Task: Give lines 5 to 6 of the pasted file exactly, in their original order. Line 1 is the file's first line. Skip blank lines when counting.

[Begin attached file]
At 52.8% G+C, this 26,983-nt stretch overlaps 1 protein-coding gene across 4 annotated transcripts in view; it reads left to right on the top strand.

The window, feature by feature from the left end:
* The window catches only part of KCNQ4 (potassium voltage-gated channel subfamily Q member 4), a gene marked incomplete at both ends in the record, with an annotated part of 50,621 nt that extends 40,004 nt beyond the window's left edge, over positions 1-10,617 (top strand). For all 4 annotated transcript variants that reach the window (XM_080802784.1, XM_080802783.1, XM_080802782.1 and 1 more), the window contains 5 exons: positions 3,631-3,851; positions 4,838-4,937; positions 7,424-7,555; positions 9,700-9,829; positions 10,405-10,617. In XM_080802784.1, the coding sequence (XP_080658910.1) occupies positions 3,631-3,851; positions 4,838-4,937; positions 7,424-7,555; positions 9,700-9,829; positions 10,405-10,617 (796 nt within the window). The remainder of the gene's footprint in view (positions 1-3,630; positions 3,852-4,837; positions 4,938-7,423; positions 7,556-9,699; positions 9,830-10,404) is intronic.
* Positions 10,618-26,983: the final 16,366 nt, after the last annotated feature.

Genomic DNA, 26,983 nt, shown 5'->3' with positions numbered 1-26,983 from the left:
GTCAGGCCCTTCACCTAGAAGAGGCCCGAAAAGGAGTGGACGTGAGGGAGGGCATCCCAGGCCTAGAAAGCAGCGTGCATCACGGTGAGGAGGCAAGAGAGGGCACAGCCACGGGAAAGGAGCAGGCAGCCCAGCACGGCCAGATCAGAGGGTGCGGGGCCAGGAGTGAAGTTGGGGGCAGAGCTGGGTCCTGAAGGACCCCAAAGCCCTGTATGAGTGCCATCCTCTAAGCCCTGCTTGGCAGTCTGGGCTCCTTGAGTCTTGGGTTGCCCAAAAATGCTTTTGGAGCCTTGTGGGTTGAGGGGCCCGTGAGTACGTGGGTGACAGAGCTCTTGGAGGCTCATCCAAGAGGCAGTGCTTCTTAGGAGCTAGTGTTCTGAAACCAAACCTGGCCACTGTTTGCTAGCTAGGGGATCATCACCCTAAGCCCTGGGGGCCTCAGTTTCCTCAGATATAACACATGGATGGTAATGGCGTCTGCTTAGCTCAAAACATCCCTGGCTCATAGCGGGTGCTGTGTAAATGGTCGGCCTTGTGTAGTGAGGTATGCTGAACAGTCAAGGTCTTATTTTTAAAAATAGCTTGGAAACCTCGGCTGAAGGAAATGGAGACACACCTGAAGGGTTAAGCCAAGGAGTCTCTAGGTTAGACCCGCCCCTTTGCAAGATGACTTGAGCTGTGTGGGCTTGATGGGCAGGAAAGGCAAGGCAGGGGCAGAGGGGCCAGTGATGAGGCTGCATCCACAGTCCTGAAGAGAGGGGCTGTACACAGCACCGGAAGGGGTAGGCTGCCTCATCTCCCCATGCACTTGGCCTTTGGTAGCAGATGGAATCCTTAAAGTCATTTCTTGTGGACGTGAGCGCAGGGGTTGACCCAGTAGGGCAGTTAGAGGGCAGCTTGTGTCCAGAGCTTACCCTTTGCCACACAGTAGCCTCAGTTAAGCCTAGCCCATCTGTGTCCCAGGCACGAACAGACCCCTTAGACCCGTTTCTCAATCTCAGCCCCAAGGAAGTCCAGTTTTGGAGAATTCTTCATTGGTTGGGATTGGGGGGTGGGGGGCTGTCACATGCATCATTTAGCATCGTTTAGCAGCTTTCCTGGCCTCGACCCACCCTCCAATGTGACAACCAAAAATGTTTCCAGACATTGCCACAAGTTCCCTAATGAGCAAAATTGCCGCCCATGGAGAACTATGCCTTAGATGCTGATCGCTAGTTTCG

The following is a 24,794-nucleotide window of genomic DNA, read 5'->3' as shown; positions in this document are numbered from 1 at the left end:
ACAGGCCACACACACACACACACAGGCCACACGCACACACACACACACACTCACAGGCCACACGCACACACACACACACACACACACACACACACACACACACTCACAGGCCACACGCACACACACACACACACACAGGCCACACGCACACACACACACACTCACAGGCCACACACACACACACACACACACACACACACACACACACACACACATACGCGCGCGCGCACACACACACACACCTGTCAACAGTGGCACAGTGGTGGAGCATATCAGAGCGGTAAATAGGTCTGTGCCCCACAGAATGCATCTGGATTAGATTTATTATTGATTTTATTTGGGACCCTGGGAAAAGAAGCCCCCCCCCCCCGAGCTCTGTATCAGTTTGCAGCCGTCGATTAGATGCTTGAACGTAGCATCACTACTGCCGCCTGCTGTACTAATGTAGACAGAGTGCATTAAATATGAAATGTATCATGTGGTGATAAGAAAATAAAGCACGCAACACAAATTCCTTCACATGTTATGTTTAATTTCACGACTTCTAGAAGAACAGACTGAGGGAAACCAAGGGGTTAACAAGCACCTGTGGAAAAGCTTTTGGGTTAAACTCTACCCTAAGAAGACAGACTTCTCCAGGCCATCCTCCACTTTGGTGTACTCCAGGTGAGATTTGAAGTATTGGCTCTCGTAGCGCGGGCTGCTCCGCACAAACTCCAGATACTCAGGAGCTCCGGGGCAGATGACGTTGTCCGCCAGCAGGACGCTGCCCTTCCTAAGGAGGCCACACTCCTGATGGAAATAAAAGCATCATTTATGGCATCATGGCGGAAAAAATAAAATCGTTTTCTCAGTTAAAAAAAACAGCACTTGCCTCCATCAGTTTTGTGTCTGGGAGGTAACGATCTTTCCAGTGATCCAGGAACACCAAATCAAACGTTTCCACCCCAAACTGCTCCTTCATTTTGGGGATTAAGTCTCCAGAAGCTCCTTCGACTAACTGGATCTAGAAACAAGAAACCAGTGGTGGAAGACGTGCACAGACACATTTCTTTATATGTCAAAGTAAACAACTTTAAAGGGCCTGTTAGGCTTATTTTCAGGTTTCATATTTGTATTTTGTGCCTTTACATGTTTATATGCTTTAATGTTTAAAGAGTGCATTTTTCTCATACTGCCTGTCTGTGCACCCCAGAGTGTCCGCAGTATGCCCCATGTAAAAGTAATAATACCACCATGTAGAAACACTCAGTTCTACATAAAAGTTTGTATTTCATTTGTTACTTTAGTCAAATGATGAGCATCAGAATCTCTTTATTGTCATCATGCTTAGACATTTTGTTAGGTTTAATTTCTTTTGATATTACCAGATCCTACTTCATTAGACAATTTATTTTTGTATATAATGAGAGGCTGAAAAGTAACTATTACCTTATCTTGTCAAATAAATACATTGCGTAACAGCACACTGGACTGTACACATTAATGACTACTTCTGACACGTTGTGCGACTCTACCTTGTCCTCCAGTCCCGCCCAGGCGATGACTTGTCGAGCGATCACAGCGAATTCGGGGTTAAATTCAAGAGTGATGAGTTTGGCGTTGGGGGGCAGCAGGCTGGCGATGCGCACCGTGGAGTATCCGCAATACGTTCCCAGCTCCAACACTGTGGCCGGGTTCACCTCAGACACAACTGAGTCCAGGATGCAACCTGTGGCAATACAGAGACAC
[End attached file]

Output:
Genomic DNA, 26,983 nt, shown 5'->3' with positions numbered 1-26,983 from the left:
GTCAGGCCCTTCACCTAGAAGAGGCCCGAAAAGGAGTGGACGTGAGGGAGGGCATCCCAGGCCTAGAAAGCAGCGTGCATCACGGTGAGGAGGCAAGAGAGGGCACAGCCACGGGAAAGGAGCAGGCAGCCCAGCACGGCCAGATCAGAGGGTGCGGGGCCAGGAGTGAAGTTGGGGGCAGAGCTGGGTCCTGAAGGACCCCAAAGCCCTGTATGAGTGCCATCCTCTAAGCCCTGCTTGGCAGTCTGGGCTCCTTGAGTCTTGGGTTGCCCAAAAATGCTTTTGGAGCCTTGTGGGTTGAGGGGCCCGTGAGTACGTGGGTGACAGAGCTCTTGGAGGCTCATCCAAGAGGCAGTGCTTCTTAGGAGCTAGTGTTCTGAAACCAAACCTGGCCACTGTTTGCTAGCTAGGGGATCATCACCCTAAGCCCTGGGGGCCTCAGTTTCCTCAGATATAACACATGGATGGTAATGGCGTCTGCTTAGCTCAAAACATCCCTGGCTCATAGCGGGTGCTGTGTAAATGGTCGGCCTTGTGTAGTGAGGTATGCTGAACAGTCAAGGTCTTATTTTTAAAAATAGCTTGGAAACCTCGGCTGAAGGAAATGGAGACACACCTGAAGGGTTAAGCCAAGGAGTCTCTAGGTTAGACCCGCCCCTTTGCAAGATGACTTGAGCTGTGTGGGCTTGATGGGCAGGAAAGGCAAGGCAGGGGCAGAGGGGCCAGTGATGAGGCTGCATCCACAGTCCTGAAGAGAGGGGCTGTACACAGCACCGGAAGGGGTAGGCTGCCTCATCTCCCCATGCACTTGGCCTTTGGTAGCAGATGGAATCCTTAAAGTCATTTCTTGTGGACGTGAGCGCAGGGGTTGACCCAGTAGGGCAGTTAGAGGGCAGCTTGTGTCCAGAGCTTACCCTTTGCCACACAGTAGCCTCAGTTAAGCCTAGCCCATCTGTGTCCCAGGCACGAACAGACCCCTTAGACCCGTTTCTCAATCTCAGCCCCAAGGAAGTCCAGTTTTGGAGAATTCTTCATTGGTTGGGATTGGGGGGTGGGGGGCTGTCACATGCATCATTTAGCATCGTTTAGCAGCTTTCCTGGCCTCGACCCACCCTCCAATGTGACAACCAAAAATGTTTCCAGACATTGCCACAAGTTCCCTAATGAGCAAAATTGCCGCCCATGGAGAACTATGCCTTAGATGCTGATCGCTAGTTTCG